Friday, January 11, 2013

Pets in the Office

Will your office allow pets to roam?
Welcome to another next installment of "Casual Friday," my lighter look at something in Human Resources, Management, or Business. Do you love the idea of fur on your keyboard?  Have you heard barks coming from your neighbor’s cubicle?  If so, you may have pets at your workplace.  Let the fur fly?  Please take a moment at the end of my post to comment on any of your own experiences with animals in the office.  

Pets in the Office

Allowing pets in the office can be a great non-monetary benefit that you could offer your employees as part of a Total Rewards package.  It can also help foster creativity and encourage worker socialization.  So, what is your company’s policy about having animals at work?  How will you handle an employee that brings their cute Tabby into work?  Will your policy be any different for the employee that brings in a Doberman, a Bunny, or even a Boa Constrictor?  These are a few things to consider.  Should your company ban pets outright?  There are a number of things that should be weighed when developing a pet policy for an office workplace.

Service Animals

For any number of reasons, some individuals require the assistance of an animal to overcome a handicap or medical situation.  These working animals are considered “Service Animals” and not pets.  Under the Americans with Disabilities Act (ADA), “Service animals are defined as dogs that are individually trained to do work or perform tasks for people with disabilities.”  Interestingly enough, the ADA also says “In addition to the provisions about service dogs, the Department’s revised ADA regulations have a new, separate provision about miniature horses that have been individually trained to do work or perform tasks for people with disabilities.”  Under the ADA, unless the service animal creates undue hardship in the workplace, reasonable accommodation should be made to allow for the worker using a service animal.

Pet Policy

Having lovable creatures at work can lower stress and possibly lead to higher productivity.  However, some workers might not appreciate pets in the office or they may be allergic.  If your company decides to allow, or even encourage, people bringing their pets to work, what should your policy look like?  Here are a few ideas to include:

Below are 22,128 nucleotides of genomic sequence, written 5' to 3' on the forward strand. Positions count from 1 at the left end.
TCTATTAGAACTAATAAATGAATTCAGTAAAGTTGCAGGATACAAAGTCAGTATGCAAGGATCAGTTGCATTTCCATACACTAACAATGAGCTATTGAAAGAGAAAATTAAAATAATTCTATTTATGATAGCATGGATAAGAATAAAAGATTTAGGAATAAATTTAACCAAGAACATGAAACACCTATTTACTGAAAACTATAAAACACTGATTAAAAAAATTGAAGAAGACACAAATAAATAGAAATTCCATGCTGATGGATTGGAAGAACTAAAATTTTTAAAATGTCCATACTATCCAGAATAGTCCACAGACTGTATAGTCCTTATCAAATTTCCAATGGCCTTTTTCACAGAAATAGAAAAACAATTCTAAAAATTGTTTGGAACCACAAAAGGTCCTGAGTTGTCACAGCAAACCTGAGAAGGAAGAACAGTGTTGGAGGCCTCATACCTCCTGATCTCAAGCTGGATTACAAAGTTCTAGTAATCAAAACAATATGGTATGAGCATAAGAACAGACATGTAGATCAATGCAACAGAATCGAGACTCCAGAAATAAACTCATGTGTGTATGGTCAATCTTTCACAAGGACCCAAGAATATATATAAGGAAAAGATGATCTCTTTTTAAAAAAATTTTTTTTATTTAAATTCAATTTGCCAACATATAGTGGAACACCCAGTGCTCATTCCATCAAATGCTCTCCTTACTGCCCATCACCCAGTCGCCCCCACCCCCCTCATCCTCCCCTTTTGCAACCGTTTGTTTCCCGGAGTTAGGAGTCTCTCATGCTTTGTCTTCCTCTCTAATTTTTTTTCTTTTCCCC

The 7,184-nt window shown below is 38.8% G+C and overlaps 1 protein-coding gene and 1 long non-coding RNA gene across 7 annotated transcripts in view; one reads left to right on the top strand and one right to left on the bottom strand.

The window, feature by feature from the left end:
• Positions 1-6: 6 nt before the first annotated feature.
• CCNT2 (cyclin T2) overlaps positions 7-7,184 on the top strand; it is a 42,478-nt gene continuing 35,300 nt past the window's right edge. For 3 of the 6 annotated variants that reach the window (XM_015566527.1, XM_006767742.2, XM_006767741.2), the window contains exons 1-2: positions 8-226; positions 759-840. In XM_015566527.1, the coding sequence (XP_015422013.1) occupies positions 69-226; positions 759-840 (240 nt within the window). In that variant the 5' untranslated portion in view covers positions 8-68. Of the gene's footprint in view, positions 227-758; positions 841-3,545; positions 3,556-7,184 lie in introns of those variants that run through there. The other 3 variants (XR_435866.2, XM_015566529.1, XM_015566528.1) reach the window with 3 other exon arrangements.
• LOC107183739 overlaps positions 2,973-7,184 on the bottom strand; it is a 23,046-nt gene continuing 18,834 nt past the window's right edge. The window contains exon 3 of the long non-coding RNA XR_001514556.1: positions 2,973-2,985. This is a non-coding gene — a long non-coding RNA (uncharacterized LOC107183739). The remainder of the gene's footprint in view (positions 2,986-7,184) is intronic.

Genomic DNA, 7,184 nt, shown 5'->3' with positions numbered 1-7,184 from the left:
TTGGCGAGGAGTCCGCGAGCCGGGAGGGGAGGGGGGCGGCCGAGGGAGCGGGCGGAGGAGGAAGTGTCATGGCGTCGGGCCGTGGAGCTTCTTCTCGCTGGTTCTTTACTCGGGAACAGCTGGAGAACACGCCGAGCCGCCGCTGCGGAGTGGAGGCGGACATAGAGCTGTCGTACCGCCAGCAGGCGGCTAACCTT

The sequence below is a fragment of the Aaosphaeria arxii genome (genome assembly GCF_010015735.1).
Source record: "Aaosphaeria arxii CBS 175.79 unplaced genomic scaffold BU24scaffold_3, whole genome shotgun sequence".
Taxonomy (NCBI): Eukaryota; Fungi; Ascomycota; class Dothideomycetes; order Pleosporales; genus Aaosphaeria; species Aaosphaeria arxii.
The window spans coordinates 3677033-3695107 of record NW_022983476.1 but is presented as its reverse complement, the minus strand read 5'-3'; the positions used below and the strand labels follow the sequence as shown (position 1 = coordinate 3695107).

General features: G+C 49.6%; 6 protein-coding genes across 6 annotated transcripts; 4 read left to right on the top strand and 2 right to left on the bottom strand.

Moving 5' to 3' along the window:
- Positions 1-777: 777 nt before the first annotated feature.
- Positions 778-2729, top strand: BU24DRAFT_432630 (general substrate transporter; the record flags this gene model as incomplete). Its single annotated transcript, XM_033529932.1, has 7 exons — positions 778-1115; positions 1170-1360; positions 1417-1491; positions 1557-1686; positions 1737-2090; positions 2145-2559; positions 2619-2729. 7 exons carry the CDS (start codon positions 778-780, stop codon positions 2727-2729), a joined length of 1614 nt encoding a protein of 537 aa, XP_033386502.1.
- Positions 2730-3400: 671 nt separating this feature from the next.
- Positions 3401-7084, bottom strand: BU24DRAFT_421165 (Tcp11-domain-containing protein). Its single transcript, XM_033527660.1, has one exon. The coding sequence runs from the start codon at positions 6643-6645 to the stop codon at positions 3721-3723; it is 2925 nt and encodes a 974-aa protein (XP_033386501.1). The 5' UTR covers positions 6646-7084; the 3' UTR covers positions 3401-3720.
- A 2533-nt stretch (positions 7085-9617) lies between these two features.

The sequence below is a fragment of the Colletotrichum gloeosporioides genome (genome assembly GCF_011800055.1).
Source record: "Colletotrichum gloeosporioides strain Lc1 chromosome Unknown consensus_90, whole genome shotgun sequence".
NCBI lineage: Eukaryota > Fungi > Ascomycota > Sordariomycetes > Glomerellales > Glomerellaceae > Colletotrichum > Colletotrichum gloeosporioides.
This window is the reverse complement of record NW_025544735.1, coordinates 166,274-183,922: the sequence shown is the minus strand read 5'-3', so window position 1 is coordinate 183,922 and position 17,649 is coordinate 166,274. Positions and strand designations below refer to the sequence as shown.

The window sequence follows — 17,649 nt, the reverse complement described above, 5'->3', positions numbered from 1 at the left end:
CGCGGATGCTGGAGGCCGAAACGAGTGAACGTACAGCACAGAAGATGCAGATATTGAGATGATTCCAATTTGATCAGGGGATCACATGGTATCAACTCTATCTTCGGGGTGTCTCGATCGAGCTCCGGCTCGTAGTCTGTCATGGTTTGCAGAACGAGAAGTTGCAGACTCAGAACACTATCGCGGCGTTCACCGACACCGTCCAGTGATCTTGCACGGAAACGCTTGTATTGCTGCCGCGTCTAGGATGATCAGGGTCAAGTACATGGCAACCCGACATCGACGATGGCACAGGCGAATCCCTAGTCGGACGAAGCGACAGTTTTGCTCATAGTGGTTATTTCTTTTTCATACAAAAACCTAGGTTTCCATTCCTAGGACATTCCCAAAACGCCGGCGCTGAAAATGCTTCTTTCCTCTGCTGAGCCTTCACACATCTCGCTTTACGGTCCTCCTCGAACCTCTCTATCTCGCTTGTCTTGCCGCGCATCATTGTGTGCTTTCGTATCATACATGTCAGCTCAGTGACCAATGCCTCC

Pet size - Consider limiting the pet based on weight or height.  This will help ensure that none of your workers bring in a giant bear.

Pet type - Consider limiting the pets to a specific type such as cats or dogs.  This will help to avoid rodent situations should a worker want to bring in an army of pet gerbils.  The last thing that an employer wants to deal with is rodents loose in the office.

Pet Zones - Consider creating pet-free zones so those that do not appreciate the animals have a place to retreat to.  This should include areas where there might be food, such as the cafeteria.

Cleanliness - Consider a requirement that pets be housebroken and any messes they make must be cleaned up immediately by the owner.

Space - Consider a requirement that pets remain in a crate or within the confines of the owner’s cubicle.  A leash requirement could also assist with keeping pets from entering pets from entering neighboring cubicles.

Safety and Noise - Consider a notice that employees with unruly pets may be sent home without pay.

Pets in the office can be a great non-monetary incentive to bring talent into the workplace.  It can increase happiness and cheer among the workers.  If the work environment is appropriate, employers may want to consider adopting a pet friendly policy.

And remember all of you Human Resources professionals:  Be Human... Be a Resource...  Be a Resource for Humans.

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Disclaimer: The views expressed in this post are by the author Trevor Stasik, and do not necessarily reflect the views of any employer or any other organization. Please note, this information is based on my understanding and is only to be used for informational and educational purposes. Do not take what I am writing as advice. Seek your own legal counsel and/or see a tax accountant before making business or personal decisions. The author of this post makes no representations as to the accuracy or completeness of any information on this site or found by following any link on this site. The owner will not be liable for any errors or omissions in this information nor for the availability of this information. The owner will not be liable for any losses, injuries, or damages from the display or use of this information.

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